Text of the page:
Early spring fairy ring seen on new putting greens.
  • Cool season fairy ring:  With the above mention of fairy ring prevention, I should point out that some fairy ring activity has already been noted in the area.  Fairy rings are often very noticeable as areas that green up quicker in dormant cool-season lawn turf.  A few newly established greens in Columbia, MO (including one at the MU turf farm) also experienced some early season fairy ring.  Clamp connected hyphae was noted throughout the soil profile and a musty smell was detected in a noticeably decomposed thatch layer.   As is normally the case, a newly renovated green and soil system is fairly sterile, and “weird” diseases like a fairy ring can be the first invaders and become the first problem.  These occurrences on established putting greens are fairly rare, and even on most newly renovated areas are the exception rather than the rule.   In these cases, an earlier than normal fairy ring fungicide may be in order.     
First evaluation of fungicide performance applied in 2014.
  • Large Patch Fungicide Timing:  Last weekend, Dan Earlywine took advantage of a non-windy and non-rainy day (finally!) to apply fungicides targeted at large patch prevention.   This dormant spray is a bit unique, but we are investigating the best timing (fall-2 timings and spring 2-timings) of a single fungicide application for control.  The current recommendation is to apply 1-2 applications in the fall followed up by a curative clean-up applications in the spring.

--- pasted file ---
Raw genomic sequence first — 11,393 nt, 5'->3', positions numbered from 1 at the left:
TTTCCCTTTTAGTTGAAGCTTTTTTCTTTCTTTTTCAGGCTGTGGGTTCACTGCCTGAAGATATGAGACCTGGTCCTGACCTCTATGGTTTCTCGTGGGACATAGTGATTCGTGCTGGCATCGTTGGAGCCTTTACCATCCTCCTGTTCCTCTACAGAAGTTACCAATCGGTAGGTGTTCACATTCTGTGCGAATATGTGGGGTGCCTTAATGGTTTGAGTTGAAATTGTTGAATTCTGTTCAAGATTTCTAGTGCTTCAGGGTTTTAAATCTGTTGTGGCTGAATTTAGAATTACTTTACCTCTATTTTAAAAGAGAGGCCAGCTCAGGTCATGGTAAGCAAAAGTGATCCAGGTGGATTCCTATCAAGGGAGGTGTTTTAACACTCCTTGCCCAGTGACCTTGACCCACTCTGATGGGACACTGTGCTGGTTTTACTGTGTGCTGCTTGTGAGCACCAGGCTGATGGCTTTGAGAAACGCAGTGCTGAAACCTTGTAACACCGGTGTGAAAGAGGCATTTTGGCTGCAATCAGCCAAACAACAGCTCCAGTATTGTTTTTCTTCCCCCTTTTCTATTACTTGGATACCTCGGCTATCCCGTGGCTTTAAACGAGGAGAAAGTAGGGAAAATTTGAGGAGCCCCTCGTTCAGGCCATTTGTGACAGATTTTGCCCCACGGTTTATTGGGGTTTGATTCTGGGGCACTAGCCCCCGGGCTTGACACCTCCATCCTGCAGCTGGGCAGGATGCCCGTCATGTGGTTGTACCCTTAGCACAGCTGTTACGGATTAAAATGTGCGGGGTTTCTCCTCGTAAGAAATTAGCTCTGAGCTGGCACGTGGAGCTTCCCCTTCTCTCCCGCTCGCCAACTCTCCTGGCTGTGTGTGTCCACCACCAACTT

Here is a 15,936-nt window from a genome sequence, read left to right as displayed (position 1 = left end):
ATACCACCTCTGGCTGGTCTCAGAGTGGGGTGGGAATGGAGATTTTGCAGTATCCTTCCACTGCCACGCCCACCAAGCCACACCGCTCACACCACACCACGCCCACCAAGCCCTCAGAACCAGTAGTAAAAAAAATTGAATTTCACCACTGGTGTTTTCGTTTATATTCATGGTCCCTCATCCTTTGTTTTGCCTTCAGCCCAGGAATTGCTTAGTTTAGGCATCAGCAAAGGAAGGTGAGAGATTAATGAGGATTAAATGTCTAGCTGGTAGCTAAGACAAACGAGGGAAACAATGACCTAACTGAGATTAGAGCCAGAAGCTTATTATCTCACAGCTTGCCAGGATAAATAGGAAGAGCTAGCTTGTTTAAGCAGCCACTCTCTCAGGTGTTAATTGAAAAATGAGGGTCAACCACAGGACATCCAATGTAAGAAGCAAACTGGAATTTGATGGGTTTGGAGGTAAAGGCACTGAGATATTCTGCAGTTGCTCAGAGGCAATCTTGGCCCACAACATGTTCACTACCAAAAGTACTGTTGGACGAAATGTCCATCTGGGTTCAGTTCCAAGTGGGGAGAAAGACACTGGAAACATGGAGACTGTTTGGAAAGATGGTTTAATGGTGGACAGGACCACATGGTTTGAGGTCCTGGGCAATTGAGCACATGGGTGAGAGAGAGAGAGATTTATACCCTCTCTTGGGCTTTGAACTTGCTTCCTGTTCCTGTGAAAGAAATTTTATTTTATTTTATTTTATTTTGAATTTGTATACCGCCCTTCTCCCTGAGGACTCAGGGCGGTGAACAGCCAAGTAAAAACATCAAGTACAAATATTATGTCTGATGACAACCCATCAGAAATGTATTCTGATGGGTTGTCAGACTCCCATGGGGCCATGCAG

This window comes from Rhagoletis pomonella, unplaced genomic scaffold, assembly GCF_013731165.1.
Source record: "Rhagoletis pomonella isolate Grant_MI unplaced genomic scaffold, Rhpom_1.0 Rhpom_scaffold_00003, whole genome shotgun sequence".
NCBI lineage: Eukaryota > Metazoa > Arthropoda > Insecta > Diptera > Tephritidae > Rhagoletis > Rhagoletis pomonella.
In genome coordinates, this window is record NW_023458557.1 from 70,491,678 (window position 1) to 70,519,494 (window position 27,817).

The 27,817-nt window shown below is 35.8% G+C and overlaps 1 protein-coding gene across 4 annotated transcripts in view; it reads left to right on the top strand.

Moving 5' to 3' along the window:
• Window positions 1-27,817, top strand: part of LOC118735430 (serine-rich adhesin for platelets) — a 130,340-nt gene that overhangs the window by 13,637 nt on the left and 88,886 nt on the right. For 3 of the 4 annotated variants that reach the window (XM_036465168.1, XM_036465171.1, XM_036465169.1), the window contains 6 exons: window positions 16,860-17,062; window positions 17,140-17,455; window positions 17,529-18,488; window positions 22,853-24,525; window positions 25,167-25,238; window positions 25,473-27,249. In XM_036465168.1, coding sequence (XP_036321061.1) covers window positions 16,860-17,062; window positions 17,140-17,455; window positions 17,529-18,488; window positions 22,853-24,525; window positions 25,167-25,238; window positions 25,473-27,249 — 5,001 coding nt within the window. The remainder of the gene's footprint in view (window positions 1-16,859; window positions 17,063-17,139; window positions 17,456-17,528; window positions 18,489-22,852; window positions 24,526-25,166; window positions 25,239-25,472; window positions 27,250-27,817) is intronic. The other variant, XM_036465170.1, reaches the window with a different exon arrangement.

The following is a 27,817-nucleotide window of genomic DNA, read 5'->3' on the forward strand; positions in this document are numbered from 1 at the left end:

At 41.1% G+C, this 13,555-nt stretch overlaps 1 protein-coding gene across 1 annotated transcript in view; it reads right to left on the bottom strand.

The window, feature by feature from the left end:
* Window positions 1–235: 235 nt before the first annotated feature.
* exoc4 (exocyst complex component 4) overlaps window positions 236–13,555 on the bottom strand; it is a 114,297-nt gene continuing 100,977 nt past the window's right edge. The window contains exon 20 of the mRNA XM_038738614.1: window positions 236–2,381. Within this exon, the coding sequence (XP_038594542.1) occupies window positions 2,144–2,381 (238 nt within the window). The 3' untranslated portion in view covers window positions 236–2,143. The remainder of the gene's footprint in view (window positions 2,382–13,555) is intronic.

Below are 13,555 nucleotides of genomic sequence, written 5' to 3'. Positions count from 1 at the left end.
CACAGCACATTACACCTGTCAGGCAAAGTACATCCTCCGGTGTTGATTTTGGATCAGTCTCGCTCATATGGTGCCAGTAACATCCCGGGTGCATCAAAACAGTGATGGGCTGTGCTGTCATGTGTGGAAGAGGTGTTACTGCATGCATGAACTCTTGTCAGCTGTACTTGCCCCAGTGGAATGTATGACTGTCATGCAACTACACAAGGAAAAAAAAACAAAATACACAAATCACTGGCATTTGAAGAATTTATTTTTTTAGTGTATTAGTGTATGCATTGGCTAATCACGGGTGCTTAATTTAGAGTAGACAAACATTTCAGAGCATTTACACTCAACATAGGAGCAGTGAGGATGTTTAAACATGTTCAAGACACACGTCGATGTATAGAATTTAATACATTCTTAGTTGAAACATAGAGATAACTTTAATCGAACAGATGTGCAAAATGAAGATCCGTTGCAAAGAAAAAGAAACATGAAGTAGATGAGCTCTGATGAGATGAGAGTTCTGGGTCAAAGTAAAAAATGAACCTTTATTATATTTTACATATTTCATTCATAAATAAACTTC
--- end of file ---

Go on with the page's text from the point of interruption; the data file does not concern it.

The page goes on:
• Spring Fertilization:  A few days ago a blog post on the Mississippi State University Extension site asked “Where does this guy Scott live?”.  This article brings to light a marketing strategy targeted at homeowners that employs a one size fits all fertilization scheme for home lawns.  While spurring and promoting an action aimed at turfgrass health through entertainment, (which may be good), the campaign doesn’t quite do the job on education.  Warm-season and cool-season turfgrasses are inherently different in their metabolism and growth habit, and require different N fertilization programs.  Zoysiagrass is just now starting to wake up, and a fertilizer application during March Madness may not be used efficiently or may spur a disease problem such as large patch.  Similarly, tall fescue can be fertilized now (along with a crabgrass pre-emerge), but in a few weeks an N application can light a brown patch fire and not be beneficial going into the summer stress season.  Not a simple message to digest for homeowners, but a necessary one.  A previous report on this subject can be found here.

Lee Miller
Follow on Twitter!  @muturfpath
Like on Facebook! Mizzou Turfgrass
Extension Turfgrass Pathologist
University of Missouri